Ghostbusters (2016) (PG-13)
iHorror; IMDb; official website; PopHorror; Rotten Tomatoes; Sony Pictures; TV Tropes; Wikia; Wikipedia
This is a 2016 reboot of the 1984 classic Ghostbusters, but it's not a sequel. In this continuity, the original (and its sequel) never happened. Of course, as soon as it was announced in 2014, I was eager to see it. And of course, people (mainly men) immediately started disparaging it, sight unseen, because the four main characters are women instead of men. (Which, of course, made me, and probably a lot of other people, even more eager to see it, just because, you know, fuck misogyny. But I will say that the online hating of the movie made a little "never read the comments" joke in the movie that much more enjoyable.) Incidentally, in April, a few months before the movie came out, it was announced that Hi-C's Ecto Cooler would be released for a limited time, starting on May 30. (It had first been sold in 1989, when "Ghostbusters II" came out, and was discontinued in 1997, at least under the name "Ecto Cooler." I don't recall if I ever actually had any of the drink during its initial run, but I was eager to try it, now. Alas, I have been unable to find it any any stores near me.) Anyway, I didn't expect I'd get a chance to see the movie in a theater, but I did, a couple of weeks after it opened. And I thought it was pretty awesome. Maybe not quite as funny as the original, but still pretty damn funny. And I loved the special effects. (Anyone who didn't, could not possibly have been watching the same movie as me. Seriously, they were way better than the special effects in the original. And I don't think there was anything wrong with those.) And I really liked all of the characters. The cast is also pretty great, though I'm afraid I don't know most of them as well as I'd like to. I mainly know Melissa McCarthy from Gilmore Girls, but she's had a very impressive movie career since then, in movies that I haven't seen. And I don't really know Kristen Wiig or Kate McKinnon or Leslie Jones from anything; they've all been on Saturday Night Live, but they each joined the cast sometime after I stopped watching. They've all also been in a lot of movies I haven't seen. But hopefully someday I'll remedy that. The cast also includes Chris Hemsworth (whom I know as Thor). And there are fun cameos by most of the actors from the original movie, in new roles. But what I thought was really cool was that two of the actors in this movie, Neil Casey and Karan Soni, were both in the webseries Other Space. (TV Tropes mentions some other actors from that series having small appearances in this movie, but I'm afraid I didn't notice them.)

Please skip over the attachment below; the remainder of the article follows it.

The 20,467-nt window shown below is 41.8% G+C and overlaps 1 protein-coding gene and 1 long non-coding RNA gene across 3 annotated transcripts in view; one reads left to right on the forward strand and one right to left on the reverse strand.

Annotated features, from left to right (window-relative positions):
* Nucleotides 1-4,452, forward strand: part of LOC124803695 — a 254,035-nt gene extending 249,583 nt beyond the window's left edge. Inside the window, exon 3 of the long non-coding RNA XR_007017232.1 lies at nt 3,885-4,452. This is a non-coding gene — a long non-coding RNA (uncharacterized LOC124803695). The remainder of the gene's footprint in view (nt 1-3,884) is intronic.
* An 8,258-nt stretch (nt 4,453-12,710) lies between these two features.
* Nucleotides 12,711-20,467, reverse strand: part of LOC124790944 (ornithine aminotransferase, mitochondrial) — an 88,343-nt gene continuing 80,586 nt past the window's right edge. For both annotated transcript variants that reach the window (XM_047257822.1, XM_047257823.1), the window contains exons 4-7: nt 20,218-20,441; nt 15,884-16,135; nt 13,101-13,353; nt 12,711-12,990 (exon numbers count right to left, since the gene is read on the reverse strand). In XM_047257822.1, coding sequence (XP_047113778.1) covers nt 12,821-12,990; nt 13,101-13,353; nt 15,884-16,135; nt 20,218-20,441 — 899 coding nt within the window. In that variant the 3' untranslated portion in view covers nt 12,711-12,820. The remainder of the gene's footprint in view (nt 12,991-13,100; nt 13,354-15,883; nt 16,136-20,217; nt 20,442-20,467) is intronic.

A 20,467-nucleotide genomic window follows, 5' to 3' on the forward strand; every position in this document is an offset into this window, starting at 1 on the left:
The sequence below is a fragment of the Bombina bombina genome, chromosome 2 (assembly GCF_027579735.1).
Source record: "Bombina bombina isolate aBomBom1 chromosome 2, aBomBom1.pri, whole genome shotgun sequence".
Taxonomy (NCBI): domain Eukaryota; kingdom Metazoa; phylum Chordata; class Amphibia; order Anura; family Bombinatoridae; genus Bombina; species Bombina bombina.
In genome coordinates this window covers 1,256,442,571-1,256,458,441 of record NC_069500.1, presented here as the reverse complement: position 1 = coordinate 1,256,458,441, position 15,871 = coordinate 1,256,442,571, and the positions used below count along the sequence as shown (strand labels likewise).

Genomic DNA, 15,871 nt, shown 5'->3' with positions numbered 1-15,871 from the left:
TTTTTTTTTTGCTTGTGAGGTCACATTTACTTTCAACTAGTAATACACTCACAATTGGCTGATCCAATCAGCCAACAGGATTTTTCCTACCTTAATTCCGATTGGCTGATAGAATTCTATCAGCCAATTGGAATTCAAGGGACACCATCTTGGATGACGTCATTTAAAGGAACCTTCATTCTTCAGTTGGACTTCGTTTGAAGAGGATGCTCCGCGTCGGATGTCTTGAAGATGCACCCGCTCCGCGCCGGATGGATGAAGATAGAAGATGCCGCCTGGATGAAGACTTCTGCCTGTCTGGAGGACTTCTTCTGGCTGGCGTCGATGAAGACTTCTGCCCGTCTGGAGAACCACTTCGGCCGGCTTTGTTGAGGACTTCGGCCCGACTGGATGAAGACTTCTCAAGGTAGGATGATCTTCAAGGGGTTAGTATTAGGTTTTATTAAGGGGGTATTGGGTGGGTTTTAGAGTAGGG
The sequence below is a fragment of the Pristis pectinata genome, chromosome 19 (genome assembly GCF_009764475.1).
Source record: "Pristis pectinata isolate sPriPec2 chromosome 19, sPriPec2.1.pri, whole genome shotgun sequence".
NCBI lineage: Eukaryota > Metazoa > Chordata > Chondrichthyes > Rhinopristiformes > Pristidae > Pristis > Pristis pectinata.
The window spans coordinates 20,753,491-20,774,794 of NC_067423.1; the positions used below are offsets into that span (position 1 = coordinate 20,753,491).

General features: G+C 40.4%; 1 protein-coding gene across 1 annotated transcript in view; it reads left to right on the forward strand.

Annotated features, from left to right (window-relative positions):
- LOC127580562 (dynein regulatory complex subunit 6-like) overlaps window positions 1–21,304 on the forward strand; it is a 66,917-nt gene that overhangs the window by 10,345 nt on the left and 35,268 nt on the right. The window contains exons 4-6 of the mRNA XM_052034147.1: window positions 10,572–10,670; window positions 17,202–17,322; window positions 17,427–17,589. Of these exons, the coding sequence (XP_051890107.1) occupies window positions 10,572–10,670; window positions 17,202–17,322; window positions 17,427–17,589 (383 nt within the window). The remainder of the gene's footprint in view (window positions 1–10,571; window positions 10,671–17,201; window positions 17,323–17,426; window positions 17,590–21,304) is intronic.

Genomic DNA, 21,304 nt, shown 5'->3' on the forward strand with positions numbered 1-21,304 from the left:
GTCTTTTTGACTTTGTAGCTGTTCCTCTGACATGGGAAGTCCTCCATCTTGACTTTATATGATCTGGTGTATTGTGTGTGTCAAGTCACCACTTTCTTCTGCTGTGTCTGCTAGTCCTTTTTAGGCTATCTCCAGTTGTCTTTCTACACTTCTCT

Anyway, now that that's out of the way, I should get to the plot. It begins with a guy giving a tour of a really old mansion, and telling the tour group about a multiple homicide that happened there long ago. Later that night, the tour guide is attacked by the ghost of the girl who committed the murders. The next day, a professor at Columbia University named Dr. Erin Gilbert (Wiig) is preparing to teach a class, when a man comes in to talk to her about a book she had co-written years ago with her friend, Dr. Abby Yates (McCarthy). It was a book about ghosts, which Erin had disavowed, because she wanted to be seen as a respectable scientist. She's shocked to learn that their book, which was supposed to be out of print, was now being sold on Amazon in multiple formats. She finds out that her estranged friend Abby is now working at some small college, and goes there to demand she take the book offline, for fear of damaging her reputation. While there, she meets an engineer named Dr. Jillian Holtzmann (McKinnon), who is now working with Abby. (Before I even saw the movie, I was pretty sure Holtzmann would be my favorite character, and now that I've seen it, I'm pretty sure I was right.) Abby agrees to consider removing the book from Amazon, but only after Erin tells her about the man who had come to see her, who represented the mansion that was haunted. They all go check the place out, and see the ghost. They put a video of it online (as well as Erin's excited reaction to seeing a ghost). This video ends up being seen by the administrators at Columbia, and just as she feared, Erin is fired. So, Abby invites her to work at her school, but she ends up being fired, too. So Abby, Erin, and Holtzmann go into business for themselves. And they hire a handsome but dimwitted secretary named Kevin (Hemsworth). (As funny as all the women in this movie are, I gotta say Hemsworth is pretty funny, too, just because his character reaches new heights of dimwittedness, the likes of which I don't think I've ever seen before in any movie or TV show. And I have seen some pretty dimwitted characters. Like, it's hard to imagine how Kevin even gets through life. ...Of course, some detractors of the film are offended by the character, but holy crap, people... just shut up. He's a funny character, end of story.)